Us orienteers like to make things a little complicated when it comes to courses, especially for larger events. Here's the dummies guide on how to understand events, courses and classes/categories.
Orienteering Canada actually has guidelines on how we run orienteering events! Events are categorized depending on how big the event is, with different guidelines at each level for course structure.
Canada Cup Events Canada Cup events are the highest level orienteering events in Canada. They include, but are not limited to, national, regional, and provincial championships. Canada Cup events are often multi‐day events composed of races from all three disciplines of orienteering (Sprint, Middle, and Long) that attract participants from outside the local club.
B Events B events are generally single day, weekend events held on forest maps within an hour or two of the local club’s city. These events are primarily attended by local club members and, therefore, are considerably less formal than Canada Cup events. GVOCs Why Just Run events would be considered B Events.
C Events C events are the least formal of the three levels of Canadian orienteering events and require the least amount of organization. They are generally held over a couple of hours on a weekday evening or weekend morning. GVOCs WET series is considered a C event.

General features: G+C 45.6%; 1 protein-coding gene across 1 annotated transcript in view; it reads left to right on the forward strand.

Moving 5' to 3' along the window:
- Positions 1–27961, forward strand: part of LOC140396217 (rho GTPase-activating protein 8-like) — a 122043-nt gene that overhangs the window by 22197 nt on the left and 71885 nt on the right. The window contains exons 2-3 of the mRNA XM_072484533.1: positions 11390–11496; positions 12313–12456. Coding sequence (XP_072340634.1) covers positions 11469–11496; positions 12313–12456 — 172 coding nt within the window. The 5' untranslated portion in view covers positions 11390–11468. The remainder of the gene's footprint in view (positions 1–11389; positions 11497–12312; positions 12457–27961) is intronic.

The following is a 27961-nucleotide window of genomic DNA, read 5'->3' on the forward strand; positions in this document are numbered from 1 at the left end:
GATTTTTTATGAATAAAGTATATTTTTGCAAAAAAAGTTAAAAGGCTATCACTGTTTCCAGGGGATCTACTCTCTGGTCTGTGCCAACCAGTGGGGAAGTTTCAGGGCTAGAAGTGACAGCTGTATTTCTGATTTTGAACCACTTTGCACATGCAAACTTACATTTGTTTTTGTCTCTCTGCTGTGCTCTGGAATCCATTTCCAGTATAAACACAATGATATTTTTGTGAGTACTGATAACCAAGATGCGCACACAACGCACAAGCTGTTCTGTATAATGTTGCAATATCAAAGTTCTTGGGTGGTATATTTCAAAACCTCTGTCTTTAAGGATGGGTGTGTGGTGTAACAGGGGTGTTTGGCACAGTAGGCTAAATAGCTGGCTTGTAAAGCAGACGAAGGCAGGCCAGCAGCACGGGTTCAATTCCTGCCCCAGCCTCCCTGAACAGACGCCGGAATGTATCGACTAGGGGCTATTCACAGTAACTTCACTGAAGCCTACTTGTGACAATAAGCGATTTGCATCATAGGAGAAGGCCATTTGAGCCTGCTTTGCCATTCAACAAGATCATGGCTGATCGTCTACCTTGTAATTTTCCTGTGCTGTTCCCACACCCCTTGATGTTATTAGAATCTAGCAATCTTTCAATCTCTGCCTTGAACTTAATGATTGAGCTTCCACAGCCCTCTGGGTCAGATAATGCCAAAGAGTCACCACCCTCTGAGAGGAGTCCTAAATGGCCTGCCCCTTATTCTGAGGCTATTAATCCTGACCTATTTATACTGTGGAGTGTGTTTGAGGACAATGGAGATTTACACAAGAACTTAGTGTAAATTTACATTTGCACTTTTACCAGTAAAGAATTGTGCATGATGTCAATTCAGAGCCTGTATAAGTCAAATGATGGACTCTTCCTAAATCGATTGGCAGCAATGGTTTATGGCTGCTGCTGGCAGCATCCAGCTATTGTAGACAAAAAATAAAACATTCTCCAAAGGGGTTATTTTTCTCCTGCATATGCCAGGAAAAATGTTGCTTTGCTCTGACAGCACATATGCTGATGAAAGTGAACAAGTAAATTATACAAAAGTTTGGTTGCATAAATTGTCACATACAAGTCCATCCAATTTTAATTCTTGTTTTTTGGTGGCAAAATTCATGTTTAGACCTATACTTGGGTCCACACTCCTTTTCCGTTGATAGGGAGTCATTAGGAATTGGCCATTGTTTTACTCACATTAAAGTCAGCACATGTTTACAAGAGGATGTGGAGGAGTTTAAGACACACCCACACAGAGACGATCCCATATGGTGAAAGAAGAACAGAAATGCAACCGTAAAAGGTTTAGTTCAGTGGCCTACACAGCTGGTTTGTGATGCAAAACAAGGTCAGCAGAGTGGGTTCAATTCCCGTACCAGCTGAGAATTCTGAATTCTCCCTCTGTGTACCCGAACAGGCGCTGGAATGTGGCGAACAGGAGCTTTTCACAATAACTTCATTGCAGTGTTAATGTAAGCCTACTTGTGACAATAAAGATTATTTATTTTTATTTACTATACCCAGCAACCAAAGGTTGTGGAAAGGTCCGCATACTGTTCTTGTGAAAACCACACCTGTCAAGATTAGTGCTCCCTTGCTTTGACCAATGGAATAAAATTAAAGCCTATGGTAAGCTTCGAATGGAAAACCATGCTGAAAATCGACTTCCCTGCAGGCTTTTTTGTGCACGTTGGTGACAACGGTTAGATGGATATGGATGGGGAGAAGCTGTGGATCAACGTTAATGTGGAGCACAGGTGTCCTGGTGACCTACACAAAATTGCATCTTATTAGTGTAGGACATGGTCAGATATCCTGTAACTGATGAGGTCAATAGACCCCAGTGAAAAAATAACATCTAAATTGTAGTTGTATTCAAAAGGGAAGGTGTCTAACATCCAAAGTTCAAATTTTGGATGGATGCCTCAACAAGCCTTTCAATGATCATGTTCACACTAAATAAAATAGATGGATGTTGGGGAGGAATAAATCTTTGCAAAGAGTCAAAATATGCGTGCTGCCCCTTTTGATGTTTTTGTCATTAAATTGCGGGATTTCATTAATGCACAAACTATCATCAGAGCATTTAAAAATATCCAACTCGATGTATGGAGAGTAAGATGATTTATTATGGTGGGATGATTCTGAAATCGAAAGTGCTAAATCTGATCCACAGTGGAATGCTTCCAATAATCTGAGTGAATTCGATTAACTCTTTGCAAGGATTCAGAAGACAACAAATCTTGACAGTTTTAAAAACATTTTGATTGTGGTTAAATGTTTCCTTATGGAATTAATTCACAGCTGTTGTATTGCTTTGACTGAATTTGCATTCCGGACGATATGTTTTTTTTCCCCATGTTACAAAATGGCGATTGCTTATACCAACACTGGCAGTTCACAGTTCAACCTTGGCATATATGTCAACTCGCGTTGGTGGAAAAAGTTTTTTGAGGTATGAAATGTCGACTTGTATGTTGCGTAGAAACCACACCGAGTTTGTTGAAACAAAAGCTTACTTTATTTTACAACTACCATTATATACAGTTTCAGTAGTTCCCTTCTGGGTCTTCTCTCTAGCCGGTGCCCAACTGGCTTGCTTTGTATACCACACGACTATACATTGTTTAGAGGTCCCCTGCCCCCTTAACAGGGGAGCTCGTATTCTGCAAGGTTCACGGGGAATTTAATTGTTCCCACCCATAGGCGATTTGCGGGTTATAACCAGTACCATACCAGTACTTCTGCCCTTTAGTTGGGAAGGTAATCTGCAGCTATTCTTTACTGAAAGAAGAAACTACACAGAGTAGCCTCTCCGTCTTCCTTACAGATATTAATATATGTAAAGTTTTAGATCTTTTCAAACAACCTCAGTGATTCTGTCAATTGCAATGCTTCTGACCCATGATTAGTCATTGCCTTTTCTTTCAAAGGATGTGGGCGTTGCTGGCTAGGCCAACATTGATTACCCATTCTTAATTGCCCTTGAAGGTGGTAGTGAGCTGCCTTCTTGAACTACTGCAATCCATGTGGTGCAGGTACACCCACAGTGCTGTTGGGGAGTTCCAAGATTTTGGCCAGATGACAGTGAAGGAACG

For Canada Cup events, there are a prescribed number of courses (10 for long and middle, 7 for sprint). There are guidelines on the Recommended Winning Times (RWT), course length, course difficulty, etc. This means you should know roughly what to expect from a course when you run an event in Canada. You can read more about the various courses and requirements on the Orienteering Canada guidelines website.
Since Canada Cups are championship events, participants register in age classes or categories. Each class/category is assigned to a course (confused yet?!). This is again prescribed by Orienteering Canada, and you can see the information on the guidelines website. So when you go to sign up for a larger event you'll be asked to select your age category. The guideline website will also show you what course you can expect to run for your age class.
Sometimes people don't want to run their age class, because they're newer to the sport (especially for W/M21-35... no shame in not running the really long and technical events), or because of injury they don't want to run as long. For this, we have "open" classes. Usually Open 1 means you'll run on course 1, open 2 = course 2, and so on. This way you can choose what course you think is best for you.
A little more information on courses, without getting into too much detail... Course 1 is usually all on trails, course 2 is mostly on trails with a few slightly trickier controls off trail, course 3 is more off trail, but nothing too crazy. Courses 4-10 usually have the same technical difficulty, but vary in length from short (course 4) to ridiculous (course 10). If you want to learn more about courses, check out Orienteering Canada's Official's courses. Contact your local club if you're interested in getting certified!
So, there you have it, you're introduction to courses, classes/categories, and events. If you have questions, speak to a nice person in your club. I'm sure they will chew your ear off on the various intricacies of orienteering courses... And probably start off down memory lane too!